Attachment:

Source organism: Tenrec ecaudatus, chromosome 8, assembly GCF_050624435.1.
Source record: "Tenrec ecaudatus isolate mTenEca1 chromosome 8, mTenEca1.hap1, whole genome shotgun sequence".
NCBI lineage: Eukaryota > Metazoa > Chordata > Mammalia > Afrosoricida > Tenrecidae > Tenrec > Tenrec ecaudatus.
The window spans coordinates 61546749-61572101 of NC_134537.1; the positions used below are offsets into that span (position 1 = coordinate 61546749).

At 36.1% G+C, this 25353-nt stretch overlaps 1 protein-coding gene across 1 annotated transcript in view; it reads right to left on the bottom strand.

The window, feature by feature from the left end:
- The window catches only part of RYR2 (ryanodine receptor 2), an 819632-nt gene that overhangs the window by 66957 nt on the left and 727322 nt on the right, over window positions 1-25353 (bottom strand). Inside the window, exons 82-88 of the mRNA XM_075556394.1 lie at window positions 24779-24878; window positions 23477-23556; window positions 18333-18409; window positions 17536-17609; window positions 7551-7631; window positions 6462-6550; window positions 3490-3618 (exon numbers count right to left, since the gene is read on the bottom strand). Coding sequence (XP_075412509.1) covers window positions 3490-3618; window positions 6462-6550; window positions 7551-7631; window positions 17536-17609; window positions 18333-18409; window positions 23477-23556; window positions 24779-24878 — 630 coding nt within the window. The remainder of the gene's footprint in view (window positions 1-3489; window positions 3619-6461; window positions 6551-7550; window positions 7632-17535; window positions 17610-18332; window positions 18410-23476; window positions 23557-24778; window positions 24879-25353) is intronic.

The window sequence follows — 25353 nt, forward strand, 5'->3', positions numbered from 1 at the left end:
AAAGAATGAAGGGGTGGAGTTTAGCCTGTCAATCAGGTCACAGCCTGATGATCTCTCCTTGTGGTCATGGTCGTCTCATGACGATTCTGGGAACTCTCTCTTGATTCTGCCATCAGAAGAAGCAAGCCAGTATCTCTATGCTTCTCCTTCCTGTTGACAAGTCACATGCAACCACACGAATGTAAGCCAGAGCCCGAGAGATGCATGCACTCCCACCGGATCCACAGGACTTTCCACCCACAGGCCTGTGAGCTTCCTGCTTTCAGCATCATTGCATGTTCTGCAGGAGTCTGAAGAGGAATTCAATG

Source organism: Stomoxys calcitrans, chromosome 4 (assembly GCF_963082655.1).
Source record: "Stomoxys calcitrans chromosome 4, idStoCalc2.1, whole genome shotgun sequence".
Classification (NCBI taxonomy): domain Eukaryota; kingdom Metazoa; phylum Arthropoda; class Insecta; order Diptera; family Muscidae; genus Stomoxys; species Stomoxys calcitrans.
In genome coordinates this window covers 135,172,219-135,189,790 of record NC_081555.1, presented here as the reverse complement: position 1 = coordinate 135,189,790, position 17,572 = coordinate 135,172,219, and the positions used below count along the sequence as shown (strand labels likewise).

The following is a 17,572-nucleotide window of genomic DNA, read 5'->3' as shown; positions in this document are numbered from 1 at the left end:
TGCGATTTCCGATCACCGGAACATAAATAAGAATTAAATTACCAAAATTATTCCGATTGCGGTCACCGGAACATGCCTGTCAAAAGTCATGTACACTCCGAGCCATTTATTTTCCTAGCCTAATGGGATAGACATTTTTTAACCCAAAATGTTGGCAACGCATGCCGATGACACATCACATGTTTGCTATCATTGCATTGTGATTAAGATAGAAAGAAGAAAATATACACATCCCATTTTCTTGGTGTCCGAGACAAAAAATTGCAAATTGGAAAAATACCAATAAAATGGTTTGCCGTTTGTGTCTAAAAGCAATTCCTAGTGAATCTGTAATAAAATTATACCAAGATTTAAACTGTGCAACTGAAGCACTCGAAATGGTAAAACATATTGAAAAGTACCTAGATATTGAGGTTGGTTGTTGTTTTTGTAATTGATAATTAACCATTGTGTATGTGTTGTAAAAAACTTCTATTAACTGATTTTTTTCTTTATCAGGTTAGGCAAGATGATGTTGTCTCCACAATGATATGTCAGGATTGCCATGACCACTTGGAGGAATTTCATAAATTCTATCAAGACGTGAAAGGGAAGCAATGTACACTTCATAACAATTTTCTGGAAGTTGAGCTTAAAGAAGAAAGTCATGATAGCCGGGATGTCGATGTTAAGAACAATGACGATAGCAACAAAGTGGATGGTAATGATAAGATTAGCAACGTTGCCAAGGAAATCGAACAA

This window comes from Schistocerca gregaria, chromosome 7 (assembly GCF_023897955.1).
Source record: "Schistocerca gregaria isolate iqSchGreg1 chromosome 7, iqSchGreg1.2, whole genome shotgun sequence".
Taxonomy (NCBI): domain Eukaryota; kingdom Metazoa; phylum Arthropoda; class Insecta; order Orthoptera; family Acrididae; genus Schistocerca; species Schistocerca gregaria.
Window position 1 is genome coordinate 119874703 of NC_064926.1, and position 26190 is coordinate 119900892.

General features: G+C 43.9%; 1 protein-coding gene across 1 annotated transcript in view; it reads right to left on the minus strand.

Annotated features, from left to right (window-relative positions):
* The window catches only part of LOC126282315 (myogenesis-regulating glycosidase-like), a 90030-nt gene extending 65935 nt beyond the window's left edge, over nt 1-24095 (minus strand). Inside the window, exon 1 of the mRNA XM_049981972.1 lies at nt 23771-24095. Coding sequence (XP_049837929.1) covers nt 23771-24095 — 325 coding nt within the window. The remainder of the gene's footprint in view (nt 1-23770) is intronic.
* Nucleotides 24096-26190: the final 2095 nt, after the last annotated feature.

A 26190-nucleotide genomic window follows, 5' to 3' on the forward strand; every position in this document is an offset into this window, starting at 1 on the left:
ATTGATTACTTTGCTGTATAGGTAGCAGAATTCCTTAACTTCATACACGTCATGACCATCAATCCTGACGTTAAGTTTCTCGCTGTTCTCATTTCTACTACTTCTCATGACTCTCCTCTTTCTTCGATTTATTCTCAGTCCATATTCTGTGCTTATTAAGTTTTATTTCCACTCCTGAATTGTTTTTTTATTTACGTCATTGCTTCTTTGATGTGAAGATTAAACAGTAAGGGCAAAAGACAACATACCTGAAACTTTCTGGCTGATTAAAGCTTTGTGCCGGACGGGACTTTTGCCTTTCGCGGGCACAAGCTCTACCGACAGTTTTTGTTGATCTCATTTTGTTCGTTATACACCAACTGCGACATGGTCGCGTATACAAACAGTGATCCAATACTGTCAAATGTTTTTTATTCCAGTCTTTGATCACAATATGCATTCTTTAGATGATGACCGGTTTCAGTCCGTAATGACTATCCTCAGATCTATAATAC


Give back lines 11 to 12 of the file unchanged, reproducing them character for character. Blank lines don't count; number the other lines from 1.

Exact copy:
Source record: "Stomoxys calcitrans chromosome 4, idStoCalc2.1, whole genome shotgun sequence".
Classification (NCBI taxonomy): domain Eukaryota; kingdom Metazoa; phylum Arthropoda; class Insecta; order Diptera; family Muscidae; genus Stomoxys; species Stomoxys calcitrans.